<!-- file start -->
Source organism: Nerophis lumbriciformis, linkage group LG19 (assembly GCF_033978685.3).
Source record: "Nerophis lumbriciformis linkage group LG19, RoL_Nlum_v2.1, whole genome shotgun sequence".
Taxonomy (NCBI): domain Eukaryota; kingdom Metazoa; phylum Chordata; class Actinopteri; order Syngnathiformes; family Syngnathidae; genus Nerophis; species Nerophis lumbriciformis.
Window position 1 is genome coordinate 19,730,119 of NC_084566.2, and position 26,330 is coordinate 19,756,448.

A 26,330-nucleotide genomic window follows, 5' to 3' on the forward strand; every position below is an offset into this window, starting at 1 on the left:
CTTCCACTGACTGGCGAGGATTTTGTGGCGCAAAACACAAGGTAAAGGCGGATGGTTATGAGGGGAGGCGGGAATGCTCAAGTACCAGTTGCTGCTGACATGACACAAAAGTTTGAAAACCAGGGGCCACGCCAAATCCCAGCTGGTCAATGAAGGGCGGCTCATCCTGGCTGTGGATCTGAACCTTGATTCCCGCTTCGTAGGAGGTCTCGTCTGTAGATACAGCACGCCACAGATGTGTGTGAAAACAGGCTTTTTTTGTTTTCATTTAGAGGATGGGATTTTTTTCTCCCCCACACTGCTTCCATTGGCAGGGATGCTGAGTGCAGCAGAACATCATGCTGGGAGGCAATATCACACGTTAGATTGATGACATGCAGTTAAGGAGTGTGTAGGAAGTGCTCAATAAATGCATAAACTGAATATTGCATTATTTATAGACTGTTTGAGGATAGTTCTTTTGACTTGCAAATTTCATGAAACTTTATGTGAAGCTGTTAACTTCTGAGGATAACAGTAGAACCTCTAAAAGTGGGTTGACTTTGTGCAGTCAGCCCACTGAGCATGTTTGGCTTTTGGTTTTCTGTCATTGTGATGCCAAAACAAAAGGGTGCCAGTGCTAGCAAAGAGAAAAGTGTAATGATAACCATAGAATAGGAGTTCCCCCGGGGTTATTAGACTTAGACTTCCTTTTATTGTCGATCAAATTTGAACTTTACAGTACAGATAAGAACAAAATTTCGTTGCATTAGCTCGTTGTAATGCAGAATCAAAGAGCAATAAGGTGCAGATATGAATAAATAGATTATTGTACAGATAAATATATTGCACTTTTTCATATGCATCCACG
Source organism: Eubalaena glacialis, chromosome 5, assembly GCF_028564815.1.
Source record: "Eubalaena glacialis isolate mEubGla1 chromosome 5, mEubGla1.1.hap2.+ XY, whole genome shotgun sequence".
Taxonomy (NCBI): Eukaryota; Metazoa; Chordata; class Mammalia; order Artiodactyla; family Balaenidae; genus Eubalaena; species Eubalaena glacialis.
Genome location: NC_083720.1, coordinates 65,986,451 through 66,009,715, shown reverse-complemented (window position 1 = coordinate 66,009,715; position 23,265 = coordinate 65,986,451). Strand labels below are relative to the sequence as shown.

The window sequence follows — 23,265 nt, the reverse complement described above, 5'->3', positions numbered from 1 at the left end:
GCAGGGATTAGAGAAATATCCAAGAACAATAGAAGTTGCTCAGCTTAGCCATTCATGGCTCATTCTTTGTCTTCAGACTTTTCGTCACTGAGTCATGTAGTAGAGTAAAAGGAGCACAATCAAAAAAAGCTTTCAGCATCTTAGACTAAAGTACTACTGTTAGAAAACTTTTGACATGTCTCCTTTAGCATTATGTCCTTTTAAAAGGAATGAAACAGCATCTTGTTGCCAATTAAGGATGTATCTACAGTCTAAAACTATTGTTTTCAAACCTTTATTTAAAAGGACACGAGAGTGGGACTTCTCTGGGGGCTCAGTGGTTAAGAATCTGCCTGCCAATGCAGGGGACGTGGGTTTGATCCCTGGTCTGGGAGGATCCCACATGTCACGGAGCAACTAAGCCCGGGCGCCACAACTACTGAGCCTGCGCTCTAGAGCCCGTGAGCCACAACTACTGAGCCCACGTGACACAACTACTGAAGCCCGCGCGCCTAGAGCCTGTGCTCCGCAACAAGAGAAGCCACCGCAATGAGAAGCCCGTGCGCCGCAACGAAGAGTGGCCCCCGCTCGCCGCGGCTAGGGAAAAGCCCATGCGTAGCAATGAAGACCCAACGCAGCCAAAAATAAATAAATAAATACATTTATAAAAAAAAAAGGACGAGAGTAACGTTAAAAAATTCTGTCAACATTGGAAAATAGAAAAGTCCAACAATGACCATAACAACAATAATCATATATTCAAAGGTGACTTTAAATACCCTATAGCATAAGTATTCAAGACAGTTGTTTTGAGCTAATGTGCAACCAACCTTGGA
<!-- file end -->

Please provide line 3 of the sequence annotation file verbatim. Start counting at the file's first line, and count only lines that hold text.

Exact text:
Taxonomy (NCBI): domain Eukaryota; kingdom Metazoa; phylum Chordata; class Actinopteri; order Syngnathiformes; family Syngnathidae; genus Nerophis; species Nerophis lumbriciformis.